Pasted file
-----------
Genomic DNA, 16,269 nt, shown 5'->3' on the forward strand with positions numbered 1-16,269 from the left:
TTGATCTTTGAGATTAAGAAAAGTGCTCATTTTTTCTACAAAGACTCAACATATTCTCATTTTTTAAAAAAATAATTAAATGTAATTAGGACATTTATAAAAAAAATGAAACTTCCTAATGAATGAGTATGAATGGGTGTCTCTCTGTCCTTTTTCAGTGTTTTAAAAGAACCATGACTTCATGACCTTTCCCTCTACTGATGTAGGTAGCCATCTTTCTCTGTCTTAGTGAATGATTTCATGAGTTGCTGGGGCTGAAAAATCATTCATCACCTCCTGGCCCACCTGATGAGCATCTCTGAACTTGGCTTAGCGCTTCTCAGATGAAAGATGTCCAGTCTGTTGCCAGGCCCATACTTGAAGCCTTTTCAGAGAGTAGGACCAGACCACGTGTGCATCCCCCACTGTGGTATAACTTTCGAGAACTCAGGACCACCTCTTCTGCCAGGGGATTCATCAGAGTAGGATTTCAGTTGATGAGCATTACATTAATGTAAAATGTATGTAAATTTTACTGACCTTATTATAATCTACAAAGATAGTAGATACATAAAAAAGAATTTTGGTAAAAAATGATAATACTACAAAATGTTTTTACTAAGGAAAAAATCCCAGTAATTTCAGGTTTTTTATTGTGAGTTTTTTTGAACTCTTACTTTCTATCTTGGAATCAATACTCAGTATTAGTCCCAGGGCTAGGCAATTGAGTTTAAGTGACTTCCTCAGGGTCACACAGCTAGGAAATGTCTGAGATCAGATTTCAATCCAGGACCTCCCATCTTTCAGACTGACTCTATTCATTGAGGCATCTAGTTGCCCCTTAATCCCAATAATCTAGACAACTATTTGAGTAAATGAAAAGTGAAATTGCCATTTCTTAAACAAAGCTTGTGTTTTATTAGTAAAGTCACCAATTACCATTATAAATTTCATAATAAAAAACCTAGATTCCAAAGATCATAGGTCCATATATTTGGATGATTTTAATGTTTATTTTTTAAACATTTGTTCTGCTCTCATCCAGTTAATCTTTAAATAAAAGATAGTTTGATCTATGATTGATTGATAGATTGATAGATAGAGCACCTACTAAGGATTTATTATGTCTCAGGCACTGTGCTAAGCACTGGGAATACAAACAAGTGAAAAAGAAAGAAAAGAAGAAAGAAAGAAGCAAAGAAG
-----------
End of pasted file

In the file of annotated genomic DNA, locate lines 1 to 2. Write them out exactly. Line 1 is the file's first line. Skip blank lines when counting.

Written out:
Genomic DNA, 16,269 nt, shown 5'->3' on the forward strand with positions numbered 1-16,269 from the left:
TTGATCTTTGAGATTAAGAAAAGTGCTCATTTTTTCTACAAAGACTCAACATATTCTCATTTTTTAAAAAAATAATTAAATGTAATTAGGACATTTATAAAAAAAATGAAACTTCCTAATGAATGAGTATGAATGGGTGTCTCTCTGTCCTTTTTCAGTGTTTTAAAAGAACCATGACTTCATGACCTTTCCCTCTACTGATGTAGGTAGCCATCTTTCTCTGTCTTAGTGAATGATTTCATGAGTTGCTGGGGCTGAAAAATCATTCATCACCTCCTGGCCCACCTGATGAGCATCTCTGAACTTGGCTTAGCGCTTCTCAGATGAAAGATGTCCAGTCTGTTGCCAGGCCCATACTTGAAGCCTTTTCAGAGAGTAGGACCAGACCACGTGTGCATCCCCCACTGTGGTATAACTTTCGAGAACTCAGGACCACCTCTTCTGCCAGGGGATTCATCAGAGTAGGATTTCAGTTGATGAGCATTACATTAATGTAAAATGTATGTAAATTTTACTGACCTTATTATAATCTACAAAGATAGTAGATACATAAAAAAGAATTTTGGTAAAAAATGATAATACTACAAAATGTTTTTACTAAGGAAAAAATCCCAGTAATTTCAGGTTTTTTATTGTGAGTTTTTTTGAACTCTTACTTTCTATCTTGGAATCAATACTCAGTATTAGTCCCAGGGCTAGGCAATTGAGTTTAAGTGACTTCCTCAGGGTCACACAGCTAGGAAATGTCTGAGATCAGATTTCAATCCAGGACCTCCCATCTTTCAGACTGACTCTATTCATTGAGGCATCTAGTTGCCCCTTAATCCCAATAATCTAGACAACTATTTGAGTAAATGAAAAGTGAAATTGCCATTTCTTAAACAAAGCTTGTGTTTTATTAGTAAAGTCACCAATTACCATTATAAATTTCATAATAAAAAACCTAGATTCCAAAGATCATAGGTCCATATATTTGGATGATTTTAATGTTTATTTTTTAAACATTTGTTCTGCTCTCATCCAGTTAATCTTTAAATAAAAGATAGTTTGATCTATGATTGATTGATAGATTGATAGATAGAGCACCTACTAAGGATTTATTATGTCTCAGGCACTGTGCTAAGCACTGGGAATACAAACAAGTGAAAAAGAAAGAAAAGAAGAAAGAAAGAAGCAAAGAAG